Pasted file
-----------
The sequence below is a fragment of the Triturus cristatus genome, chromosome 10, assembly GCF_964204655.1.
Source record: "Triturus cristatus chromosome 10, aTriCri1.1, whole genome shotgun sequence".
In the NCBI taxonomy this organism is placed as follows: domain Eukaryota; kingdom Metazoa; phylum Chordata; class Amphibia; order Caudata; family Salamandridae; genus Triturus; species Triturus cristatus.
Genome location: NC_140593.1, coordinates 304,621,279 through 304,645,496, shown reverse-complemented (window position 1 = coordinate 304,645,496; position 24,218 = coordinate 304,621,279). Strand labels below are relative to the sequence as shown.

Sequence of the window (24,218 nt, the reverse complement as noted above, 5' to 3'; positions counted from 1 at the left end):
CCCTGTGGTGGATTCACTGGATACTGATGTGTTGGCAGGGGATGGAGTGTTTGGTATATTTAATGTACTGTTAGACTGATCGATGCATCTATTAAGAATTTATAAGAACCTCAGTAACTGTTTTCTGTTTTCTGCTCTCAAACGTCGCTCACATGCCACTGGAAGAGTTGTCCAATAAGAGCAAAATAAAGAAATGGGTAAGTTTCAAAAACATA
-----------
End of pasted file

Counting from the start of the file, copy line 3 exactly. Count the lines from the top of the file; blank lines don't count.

In the NCBI taxonomy this organism is placed as follows: domain Eukaryota; kingdom Metazoa; phylum Chordata; class Amphibia; order Caudata; family Salamandridae; genus Triturus; species Triturus cristatus.